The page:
Huawei Unveils Its U2Net Vision
PARIS -- Broadband World Forum -- Huawei Technologies Co. Ltd. today unveiled its model for modern carrier networks: Ubiquitous Ultra-broadband Network Architecture, or U2Net.
Disappointingly, Bono failed to show up, though there was talk of The (Network) Edge (geddit?).
OK, back to the technology ...
The vendor's network products CTO, Daniel Tang, told analysts and journalists here that the growing volume of over-the-top (OTT) video and the anticipated mass introduction of cloud-based services on operator networks will put too much strain on existing architectures, which need more capacity and greater simplification.
And he believes it has a model that others will need to take on board. "Huawei is often said to be a 'Me Too' company -- now it's about 'You Too'," he joked.
So what is U2Net? Well, it's an architecture that, simply, requires greater physical convergence of network elements, along with fatter pipes, from the edge to the core.
The access vision: In order to deliver quality multimedia services to multiple end user devices in the home (and office), fixed broadband access speeds of 20 Mbit/s to 100 Mbit/s are needed. To deliver this with greater efficiency and simplicity, the current mix of multiple fixed access platforms (DSLAMs, MSANs, OLTs) should be replaced by a single access platform (such as Huawei's SingleFAN) that manages all access technology options. Fiber connections will provide the required downstream bandwidth, while system-level vectoring -- based on the G.vector standard currently and the upcoming G.fast standard (enabling theoretical copper connections of up to 2 Gbit/s) in the future -- will give the DSL lines the boost they need to enable them to deliver up to 100Mbit/s connections (in optimal conditions with a short copper loop from a remote VDSL2 street cabinet). System-level vectoring is also being heavily promoted this week by Alcatel-Lucent (NYSE: ALU). (See AlcaLu Speeds Up Its VDSL2.)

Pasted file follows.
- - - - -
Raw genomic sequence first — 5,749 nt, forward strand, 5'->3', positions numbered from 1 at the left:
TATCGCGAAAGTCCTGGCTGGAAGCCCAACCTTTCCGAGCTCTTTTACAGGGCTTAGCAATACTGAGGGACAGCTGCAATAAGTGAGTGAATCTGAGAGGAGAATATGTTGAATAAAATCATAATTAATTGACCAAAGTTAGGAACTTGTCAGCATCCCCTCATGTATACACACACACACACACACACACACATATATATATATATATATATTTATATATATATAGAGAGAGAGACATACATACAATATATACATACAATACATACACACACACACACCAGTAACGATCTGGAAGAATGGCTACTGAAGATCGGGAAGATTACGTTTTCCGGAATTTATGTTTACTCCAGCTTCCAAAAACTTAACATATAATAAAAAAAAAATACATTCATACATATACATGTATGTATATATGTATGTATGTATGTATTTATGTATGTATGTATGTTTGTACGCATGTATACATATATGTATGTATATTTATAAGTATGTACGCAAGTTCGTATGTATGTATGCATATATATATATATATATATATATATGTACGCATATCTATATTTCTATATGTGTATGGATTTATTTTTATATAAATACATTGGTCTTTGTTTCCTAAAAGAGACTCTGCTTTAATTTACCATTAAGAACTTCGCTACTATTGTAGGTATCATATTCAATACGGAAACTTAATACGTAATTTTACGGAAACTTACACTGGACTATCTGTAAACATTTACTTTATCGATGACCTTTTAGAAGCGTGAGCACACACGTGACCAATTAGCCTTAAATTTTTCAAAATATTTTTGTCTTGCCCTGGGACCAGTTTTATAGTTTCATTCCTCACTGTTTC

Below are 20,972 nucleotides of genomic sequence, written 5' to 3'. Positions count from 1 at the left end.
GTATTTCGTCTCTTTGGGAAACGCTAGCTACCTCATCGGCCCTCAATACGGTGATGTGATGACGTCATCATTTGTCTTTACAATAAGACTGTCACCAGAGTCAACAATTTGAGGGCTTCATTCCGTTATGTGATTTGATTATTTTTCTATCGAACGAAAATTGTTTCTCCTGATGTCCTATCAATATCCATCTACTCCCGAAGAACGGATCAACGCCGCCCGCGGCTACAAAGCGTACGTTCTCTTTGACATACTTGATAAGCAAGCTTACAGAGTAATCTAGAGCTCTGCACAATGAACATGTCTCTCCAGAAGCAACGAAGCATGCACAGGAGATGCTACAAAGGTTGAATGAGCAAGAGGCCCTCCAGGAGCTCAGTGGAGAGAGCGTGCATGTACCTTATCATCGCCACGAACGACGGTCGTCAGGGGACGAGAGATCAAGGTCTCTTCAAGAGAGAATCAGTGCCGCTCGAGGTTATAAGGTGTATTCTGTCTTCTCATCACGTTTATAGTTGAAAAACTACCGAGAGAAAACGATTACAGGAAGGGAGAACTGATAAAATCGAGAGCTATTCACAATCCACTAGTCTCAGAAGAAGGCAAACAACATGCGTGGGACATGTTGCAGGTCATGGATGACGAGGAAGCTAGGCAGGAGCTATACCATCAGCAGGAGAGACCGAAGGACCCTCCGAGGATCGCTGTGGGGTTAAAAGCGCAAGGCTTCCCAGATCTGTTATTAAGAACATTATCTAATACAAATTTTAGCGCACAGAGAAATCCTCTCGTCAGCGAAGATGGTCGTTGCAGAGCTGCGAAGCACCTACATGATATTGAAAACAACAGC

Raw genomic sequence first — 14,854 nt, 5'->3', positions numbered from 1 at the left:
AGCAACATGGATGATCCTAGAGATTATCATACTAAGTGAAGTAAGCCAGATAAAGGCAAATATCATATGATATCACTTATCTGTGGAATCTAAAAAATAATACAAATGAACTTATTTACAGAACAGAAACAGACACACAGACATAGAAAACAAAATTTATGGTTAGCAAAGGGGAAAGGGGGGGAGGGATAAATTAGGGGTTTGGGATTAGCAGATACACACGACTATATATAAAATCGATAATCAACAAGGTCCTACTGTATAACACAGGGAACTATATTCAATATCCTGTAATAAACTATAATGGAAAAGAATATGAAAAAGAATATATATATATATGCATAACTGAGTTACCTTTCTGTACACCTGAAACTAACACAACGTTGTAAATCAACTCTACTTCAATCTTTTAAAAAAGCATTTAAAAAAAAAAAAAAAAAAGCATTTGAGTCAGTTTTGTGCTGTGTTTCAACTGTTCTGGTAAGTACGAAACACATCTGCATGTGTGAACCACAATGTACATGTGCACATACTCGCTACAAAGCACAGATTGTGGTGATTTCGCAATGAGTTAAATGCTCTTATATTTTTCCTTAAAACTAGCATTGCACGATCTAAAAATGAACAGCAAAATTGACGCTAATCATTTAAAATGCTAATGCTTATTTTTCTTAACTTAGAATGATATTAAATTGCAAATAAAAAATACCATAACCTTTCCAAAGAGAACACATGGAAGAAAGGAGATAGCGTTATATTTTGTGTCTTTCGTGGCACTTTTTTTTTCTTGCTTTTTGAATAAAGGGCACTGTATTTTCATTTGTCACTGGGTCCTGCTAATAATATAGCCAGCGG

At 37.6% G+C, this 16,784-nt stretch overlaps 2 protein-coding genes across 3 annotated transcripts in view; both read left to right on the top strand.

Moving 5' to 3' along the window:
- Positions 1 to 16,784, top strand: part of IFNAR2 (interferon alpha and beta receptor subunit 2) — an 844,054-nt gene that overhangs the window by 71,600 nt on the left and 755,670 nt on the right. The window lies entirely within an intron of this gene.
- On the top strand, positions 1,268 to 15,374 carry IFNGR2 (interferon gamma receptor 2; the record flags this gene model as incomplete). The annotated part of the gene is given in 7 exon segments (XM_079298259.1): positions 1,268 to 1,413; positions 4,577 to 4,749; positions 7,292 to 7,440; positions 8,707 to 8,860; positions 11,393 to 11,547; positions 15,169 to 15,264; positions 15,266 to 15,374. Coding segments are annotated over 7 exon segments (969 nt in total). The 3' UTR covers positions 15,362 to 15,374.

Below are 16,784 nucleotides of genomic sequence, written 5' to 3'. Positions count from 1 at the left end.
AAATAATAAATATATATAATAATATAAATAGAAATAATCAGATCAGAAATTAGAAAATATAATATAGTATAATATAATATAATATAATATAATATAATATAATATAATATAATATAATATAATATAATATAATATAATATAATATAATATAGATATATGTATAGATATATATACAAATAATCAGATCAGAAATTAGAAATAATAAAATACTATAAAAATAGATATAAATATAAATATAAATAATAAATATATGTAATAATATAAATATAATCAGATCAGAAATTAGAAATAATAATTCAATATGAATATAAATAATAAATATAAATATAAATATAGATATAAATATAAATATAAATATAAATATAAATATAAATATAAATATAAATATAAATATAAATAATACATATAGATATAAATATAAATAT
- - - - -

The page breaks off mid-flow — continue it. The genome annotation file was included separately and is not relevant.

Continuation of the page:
The IP edge vision: Huawei contends that not much has changed in terms of B-RAS (broadband remote access server) capabilities in recent years, and that needs to change as the current systems (variously called B-RAS or the broadband network gateway) aren't designed to cope with the OTT video onslaught. The new B-RAS needs to have much greater capacity per subscriber, have much greater reliability and be IPV6-enabled.
"In the past if a B-RAS went down for five minutes, no one would notice, but in a video world it would be noticed immediately" as real-time services would be affected. Huawei's vision involves the B-RAS being integrated with a service-aware router, currently a standalone platform, to "unify service management and simplify control." But this alone isn't enough to handle the OTT and IPTV video traffic. Huawei proposes a separate content delivery network (CDN) platform with caching capabilities to sit alongside the new model B-RAS.
Metro and backhaul capacity: With broadband access equipment now having 10Gbit/s uplinks to feed aggregated traffic to the B-RAS and metro transport network, WDM connectivity is needed directly to the access infrastructure. And in the metro, "digitalized WDM" is needed to manage the traffic loads. For Huawei, this involves the deployment of an OTN system designed with its photonic integrated device (PID) technology that enables 12x10 Gbit/s per line card. Huawei notes that its model is also set up to manage traffic to and from mobile cell sites. (See Huawei Adds Metro OTN.)
Core capacity: This is straightforward -- it's all about 100 Gbit/s. (See Huawei's 100G Is Out the Door.)
Network management vision: A U2Net should have a single OSS managing the network, including an IP network assessment system and up-to-date fiber monitoring capabilities. (See Huawei Makes SPIT Headway and Huawei Intros IP Network Assessor.)
All in all, then, Huawei reckons it has all the pieces of what it regards as the new network puzzle. Now it needs to convince its carrier customers that it has the best approach -- better, for instance, than the end-to-end propositions of rivals such as AlcaLu, which has been touting its High Leverage Network concept for almost two years now. (See AlcaLu Transforms the Core.)
What's likely, though -- and the same is true of Nokia Networks ' Liquid Net proposal – is that operators will pick and choose the pieces they like. BT Group plc (NYSE: BT; London: BTA), for example, is set to deploy Huawei's vectoring technology early in 2012, says Tang, while the metro optical PID-based platform has already been deployed in the U.K. and is now being rolled out more aggressively into other markets, he adds. (See NSN Dives Into Liquid Net .)
— Ray Le Maistre, International Managing Editor, Light Reading